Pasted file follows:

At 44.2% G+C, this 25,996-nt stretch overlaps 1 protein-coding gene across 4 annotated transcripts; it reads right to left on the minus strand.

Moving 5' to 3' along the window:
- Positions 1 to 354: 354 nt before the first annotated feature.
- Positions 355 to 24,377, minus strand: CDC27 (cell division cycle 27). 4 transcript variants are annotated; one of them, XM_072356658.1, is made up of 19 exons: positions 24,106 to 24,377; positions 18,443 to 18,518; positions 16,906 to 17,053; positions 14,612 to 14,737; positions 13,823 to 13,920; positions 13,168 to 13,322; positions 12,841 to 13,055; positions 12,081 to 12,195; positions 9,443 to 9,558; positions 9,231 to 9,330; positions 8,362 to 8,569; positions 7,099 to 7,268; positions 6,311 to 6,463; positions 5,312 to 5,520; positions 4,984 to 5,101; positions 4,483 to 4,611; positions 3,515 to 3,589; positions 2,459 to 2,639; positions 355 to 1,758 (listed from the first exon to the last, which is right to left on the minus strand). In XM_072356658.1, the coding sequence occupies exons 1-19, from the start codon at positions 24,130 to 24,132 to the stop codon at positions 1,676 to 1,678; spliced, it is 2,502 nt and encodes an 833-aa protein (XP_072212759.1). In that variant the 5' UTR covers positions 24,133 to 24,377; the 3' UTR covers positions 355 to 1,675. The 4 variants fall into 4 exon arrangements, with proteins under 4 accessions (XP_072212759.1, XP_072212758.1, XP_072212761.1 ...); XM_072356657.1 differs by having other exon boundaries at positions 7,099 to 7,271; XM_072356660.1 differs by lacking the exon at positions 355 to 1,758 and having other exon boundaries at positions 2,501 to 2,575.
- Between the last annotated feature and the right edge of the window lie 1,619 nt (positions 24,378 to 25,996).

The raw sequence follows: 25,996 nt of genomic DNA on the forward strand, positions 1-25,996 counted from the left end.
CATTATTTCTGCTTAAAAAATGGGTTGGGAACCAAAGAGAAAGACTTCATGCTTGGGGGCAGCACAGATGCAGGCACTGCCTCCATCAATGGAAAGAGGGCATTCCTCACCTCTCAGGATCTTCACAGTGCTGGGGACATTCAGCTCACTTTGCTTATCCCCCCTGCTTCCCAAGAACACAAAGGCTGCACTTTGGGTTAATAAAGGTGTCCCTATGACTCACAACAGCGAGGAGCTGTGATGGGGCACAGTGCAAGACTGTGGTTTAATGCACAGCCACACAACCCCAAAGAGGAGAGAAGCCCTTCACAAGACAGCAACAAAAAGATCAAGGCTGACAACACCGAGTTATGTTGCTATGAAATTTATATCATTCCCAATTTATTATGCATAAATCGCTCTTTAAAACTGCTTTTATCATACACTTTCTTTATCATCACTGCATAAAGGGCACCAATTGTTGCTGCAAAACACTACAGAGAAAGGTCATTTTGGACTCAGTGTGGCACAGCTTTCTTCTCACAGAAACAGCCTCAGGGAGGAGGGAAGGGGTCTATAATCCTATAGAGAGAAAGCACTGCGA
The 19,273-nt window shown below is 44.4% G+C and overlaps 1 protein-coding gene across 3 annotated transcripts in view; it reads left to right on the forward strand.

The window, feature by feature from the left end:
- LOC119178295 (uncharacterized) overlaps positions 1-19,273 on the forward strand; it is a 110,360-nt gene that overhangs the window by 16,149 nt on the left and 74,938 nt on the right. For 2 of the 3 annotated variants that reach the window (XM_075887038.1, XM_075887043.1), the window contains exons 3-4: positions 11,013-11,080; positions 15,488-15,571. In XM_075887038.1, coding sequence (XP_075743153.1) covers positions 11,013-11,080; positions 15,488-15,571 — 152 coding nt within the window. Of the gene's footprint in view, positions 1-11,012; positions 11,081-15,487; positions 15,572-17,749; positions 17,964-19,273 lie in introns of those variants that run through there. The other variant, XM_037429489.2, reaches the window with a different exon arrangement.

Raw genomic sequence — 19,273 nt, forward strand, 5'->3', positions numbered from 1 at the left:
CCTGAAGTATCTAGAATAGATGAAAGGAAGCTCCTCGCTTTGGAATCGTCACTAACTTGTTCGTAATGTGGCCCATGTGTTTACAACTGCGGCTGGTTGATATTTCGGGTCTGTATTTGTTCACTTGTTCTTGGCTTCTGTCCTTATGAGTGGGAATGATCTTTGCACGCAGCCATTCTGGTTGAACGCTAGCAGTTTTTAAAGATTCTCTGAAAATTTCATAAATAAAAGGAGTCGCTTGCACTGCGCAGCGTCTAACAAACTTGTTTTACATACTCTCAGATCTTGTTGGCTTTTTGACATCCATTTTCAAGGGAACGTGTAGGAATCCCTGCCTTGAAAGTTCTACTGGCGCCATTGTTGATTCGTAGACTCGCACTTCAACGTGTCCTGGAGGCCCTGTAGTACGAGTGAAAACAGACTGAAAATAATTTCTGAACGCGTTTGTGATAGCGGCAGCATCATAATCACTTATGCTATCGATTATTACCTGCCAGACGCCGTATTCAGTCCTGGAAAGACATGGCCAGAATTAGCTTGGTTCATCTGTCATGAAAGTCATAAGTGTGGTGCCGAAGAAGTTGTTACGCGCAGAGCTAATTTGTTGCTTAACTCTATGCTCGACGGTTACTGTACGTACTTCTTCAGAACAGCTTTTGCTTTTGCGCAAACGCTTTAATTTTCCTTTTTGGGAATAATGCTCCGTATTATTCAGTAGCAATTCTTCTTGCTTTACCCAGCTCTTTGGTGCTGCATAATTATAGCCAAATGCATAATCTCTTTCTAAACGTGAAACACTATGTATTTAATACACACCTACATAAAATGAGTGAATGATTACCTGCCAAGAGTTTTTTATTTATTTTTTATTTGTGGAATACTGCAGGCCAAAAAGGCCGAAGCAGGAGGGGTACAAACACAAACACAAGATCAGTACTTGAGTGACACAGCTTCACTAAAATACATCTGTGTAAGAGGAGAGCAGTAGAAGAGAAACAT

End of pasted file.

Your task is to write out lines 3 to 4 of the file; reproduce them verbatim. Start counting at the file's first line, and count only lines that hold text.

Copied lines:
- Positions 1 to 354: 354 nt before the first annotated feature.
- Positions 355 to 24,377, minus strand: CDC27 (cell division cycle 27). 4 transcript variants are annotated; one of them, XM_072356658.1, is made up of 19 exons: positions 24,106 to 24,377; positions 18,443 to 18,518; positions 16,906 to 17,053; positions 14,612 to 14,737; positions 13,823 to 13,920; positions 13,168 to 13,322; positions 12,841 to 13,055; positions 12,081 to 12,195; positions 9,443 to 9,558; positions 9,231 to 9,330; positions 8,362 to 8,569; positions 7,099 to 7,268; positions 6,311 to 6,463; positions 5,312 to 5,520; positions 4,984 to 5,101; positions 4,483 to 4,611; positions 3,515 to 3,589; positions 2,459 to 2,639; positions 355 to 1,758 (listed from the first exon to the last, which is right to left on the minus strand). In XM_072356658.1, the coding sequence occupies exons 1-19, from the start codon at positions 24,130 to 24,132 to the stop codon at positions 1,676 to 1,678; spliced, it is 2,502 nt and encodes an 833-aa protein (XP_072212759.1). In that variant the 5' UTR covers positions 24,133 to 24,377; the 3' UTR covers positions 355 to 1,675. The 4 variants fall into 4 exon arrangements, with proteins under 4 accessions (XP_072212759.1, XP_072212758.1, XP_072212761.1 ...); XM_072356657.1 differs by having other exon boundaries at positions 7,099 to 7,271; XM_072356660.1 differs by lacking the exon at positions 355 to 1,758 and having other exon boundaries at positions 2,501 to 2,575.